MONTREAL—Just like that, a star is born.
Denis Shapovalov came into the Rogers Cup as the 143rd-ranked player in the world, and with his 3-6, 6-4, 7-6 (4) win against one of the all-time greats in Rafael Nadal moved up to No. 100.
The Richmond Hill, Ont., native did it in front of 11,000 screaming fans, who packed Stade Uniprix to the brim and rose to their feet with every passing shot he managed.
To know that Shapovalov dictated play for the majority of the two hours and 46 minutes he was on centre court for, notching 49 winners to Nadal’s 18, is to know that this 18-year-old kid is more than just a flash in the pan.
On Wednesday, Roger Federer, the most dominant athlete tennis has ever seen, shared his thoughts on what it takes for a young up-and-comer to become a champion.
“You have to like being at the centre of attention,” the world No. 3 and owner of 19 Grand Slams said in French. “You have to think it’s not a bad thing to have people talking about you. You have to welcome being on centre court, to play against the best players and prove yourself. You can’t be scared of those moments.”
It was clear right from the start of Thursday’s match that Shapovalov was anything but overwhelmed by the situation. He wasn’t just there to participate against one of his childhood idols. He was there to win.
Shapovalov stood toe-to-toe with one of tennis’ biggest sluggers, absorbed every blow, and he kept moving forward.
When he was asked how he felt after the match, he smiled and said, “I feel tired. I want to go to sleep.”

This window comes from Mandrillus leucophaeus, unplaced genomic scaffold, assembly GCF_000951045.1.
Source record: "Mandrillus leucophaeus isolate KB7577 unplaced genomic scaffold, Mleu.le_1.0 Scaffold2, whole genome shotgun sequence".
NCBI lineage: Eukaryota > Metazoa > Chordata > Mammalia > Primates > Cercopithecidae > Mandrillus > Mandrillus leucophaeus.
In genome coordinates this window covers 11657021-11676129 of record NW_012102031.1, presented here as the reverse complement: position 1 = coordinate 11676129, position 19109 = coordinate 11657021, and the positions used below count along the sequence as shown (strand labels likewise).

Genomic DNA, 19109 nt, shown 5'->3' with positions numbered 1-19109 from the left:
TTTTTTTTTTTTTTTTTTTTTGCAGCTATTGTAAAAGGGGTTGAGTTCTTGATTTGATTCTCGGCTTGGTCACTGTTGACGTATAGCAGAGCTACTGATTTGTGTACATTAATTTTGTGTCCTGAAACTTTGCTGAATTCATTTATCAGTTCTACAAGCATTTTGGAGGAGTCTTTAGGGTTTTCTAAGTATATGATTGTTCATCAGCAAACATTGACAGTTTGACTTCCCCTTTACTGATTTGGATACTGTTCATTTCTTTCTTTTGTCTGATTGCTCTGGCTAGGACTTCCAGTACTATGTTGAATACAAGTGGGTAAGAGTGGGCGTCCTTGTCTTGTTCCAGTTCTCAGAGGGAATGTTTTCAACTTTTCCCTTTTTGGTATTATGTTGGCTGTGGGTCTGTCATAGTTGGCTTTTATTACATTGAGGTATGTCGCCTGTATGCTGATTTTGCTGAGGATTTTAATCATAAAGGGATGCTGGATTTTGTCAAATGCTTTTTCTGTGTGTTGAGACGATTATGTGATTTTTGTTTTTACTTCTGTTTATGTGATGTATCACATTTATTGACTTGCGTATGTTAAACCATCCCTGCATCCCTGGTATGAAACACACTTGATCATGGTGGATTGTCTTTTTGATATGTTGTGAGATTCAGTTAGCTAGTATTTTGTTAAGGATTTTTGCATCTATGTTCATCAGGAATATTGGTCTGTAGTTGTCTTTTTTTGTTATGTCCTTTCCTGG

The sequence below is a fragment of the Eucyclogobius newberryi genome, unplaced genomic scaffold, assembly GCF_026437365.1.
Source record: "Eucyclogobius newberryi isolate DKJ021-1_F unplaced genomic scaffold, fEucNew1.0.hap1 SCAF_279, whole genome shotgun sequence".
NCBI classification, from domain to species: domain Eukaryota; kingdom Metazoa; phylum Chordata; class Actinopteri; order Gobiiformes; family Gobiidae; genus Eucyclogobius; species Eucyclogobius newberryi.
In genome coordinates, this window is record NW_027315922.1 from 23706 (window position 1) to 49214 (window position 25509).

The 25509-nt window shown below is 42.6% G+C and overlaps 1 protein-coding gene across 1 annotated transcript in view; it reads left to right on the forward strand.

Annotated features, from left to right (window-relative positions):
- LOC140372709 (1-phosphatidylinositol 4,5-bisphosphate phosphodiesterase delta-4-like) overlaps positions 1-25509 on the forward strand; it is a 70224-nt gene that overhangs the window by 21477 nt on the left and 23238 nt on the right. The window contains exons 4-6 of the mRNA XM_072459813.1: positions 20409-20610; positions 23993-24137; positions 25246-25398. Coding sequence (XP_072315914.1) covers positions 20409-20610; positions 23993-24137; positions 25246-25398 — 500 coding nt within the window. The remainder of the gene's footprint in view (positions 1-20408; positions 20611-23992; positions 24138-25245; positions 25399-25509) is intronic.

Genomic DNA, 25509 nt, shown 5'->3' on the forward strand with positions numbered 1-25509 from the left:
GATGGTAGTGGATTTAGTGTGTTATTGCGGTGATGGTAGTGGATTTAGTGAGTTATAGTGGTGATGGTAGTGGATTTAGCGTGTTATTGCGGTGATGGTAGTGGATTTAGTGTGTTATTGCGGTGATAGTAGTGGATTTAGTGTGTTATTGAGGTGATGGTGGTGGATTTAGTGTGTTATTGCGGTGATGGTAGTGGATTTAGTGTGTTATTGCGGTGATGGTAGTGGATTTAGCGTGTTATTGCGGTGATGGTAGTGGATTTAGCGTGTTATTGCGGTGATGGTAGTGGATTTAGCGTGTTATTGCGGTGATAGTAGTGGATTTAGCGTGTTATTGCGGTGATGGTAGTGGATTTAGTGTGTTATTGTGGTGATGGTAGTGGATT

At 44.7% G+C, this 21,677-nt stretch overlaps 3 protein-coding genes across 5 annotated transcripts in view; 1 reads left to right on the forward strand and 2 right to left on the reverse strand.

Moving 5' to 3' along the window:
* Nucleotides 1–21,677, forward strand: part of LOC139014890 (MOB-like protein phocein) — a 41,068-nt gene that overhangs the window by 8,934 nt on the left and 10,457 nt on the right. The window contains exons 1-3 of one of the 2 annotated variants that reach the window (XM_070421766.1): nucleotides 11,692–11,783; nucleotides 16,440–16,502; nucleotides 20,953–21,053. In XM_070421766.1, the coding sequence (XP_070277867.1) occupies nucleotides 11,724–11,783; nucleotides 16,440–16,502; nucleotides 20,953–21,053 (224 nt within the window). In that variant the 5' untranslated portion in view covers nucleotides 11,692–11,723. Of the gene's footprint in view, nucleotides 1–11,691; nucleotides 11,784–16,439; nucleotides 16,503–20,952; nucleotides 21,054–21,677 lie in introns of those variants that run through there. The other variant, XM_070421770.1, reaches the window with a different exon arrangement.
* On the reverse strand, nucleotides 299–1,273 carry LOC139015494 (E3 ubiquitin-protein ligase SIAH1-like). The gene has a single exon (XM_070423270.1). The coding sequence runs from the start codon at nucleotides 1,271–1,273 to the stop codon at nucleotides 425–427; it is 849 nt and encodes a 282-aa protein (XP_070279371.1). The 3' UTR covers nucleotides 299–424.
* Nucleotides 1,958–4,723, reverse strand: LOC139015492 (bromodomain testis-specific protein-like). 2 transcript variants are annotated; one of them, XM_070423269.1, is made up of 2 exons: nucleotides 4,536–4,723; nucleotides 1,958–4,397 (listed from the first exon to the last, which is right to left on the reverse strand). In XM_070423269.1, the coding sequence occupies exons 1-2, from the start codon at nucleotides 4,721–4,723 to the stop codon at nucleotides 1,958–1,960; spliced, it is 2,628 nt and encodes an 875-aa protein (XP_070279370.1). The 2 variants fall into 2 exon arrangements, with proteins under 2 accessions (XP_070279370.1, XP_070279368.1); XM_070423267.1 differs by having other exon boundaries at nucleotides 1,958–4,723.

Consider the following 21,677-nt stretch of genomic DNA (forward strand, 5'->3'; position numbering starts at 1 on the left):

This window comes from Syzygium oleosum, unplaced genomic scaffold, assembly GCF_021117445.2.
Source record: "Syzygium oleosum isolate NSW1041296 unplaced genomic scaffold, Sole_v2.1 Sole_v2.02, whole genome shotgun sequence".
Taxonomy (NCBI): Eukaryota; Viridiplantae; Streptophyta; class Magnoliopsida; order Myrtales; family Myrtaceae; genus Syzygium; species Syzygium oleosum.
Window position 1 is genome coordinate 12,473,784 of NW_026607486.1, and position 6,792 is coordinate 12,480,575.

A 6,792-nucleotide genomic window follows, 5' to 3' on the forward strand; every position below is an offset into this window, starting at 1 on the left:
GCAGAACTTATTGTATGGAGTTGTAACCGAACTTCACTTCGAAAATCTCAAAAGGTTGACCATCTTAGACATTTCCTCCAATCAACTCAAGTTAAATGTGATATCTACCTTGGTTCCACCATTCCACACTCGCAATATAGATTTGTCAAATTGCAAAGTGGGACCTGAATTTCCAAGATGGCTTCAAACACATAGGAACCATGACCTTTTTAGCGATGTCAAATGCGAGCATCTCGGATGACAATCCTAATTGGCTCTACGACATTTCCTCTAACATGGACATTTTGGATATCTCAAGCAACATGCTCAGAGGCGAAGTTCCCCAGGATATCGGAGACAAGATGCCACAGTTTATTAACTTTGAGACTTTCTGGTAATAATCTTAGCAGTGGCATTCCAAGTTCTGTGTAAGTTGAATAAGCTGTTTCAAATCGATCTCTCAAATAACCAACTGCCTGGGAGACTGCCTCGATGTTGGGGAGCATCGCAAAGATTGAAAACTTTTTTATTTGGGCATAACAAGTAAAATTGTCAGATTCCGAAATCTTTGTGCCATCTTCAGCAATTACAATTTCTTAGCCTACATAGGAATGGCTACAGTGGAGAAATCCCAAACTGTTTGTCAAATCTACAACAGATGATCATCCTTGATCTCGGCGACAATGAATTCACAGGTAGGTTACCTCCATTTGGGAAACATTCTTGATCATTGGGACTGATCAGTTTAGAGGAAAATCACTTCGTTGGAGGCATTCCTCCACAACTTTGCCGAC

Consider it rest well-earned.
Shapovalov established himself early on in the match, opening up the court with his crossing backhand, finishing off points with forehands down the line. There was no sign of intimidation; no doubt he could handle this situation.
But his serve, which zinged in regularly at over 200 km/h, was broken in the fifth game of the match, and his spirit could’ve easily followed when the first set went to Nadal.
But in the 38th minute of play, Shapovalov stepped to the baseline and started the comeback that could very well change the trajectory of his career. He held serve easily and wound up a windmill fist pump after breaking Nadal to go up 2-0, en route to taking the second set in roughly 40 minutes.
What followed in the third and deciding set was one of the greatest displays of will a Canadian has ever shown at this event.
Serving at 1-1, Shapovalov fought through 10 deuce points, saved four consecutive break points, and prevailed in a 26-point, 14-and-a-half-minute marathon of a game.
At 2-2 he saved another three break points and held on to take the lead.
Service holds were exchanged until Shapovalov kicked off the first point of the tiebreak.
Nadal took the first three points. A nervous hush filled the stadium.
But Shapovalov battled back to 3-3, and at 4-4 the blond-haired, blue-eyed wonder smashed a serve 216 km/h down the centre line and picked up his ninth ace of the match.
Two points later he became the lowest-ranked player to beat the Spaniard since Nick Kyrgios (ranked 144th at the time) took him at Wimbledon in 2014.
“I’m not happy to be part of this story,” said Nadal, just minutes after leaving the court. “Probably the worst loss of the year, without a doubt, for me.”
The 31-year-old was two wins away from recapturing No. 1 in the world—a ranking he’s owned on three separate occasions, but one he hasn’t had since 2014. It was unimaginable he’d be stopped in his tracks by a player who had just 10 matches of experience on the ATP World Tour prior to this tournament.
“It’s what I dreamed of all my life growing up, playing guys like Rafa, Roger, Andy [Murray],” said Shapovalov. “My dream came true today.”
A new pursuit begins Friday, when Shapovalov faces France’s Andrian Mannarino in the quarter-final.
Regardless of how he fares, his arrival on tennis’ biggest stage has been noted.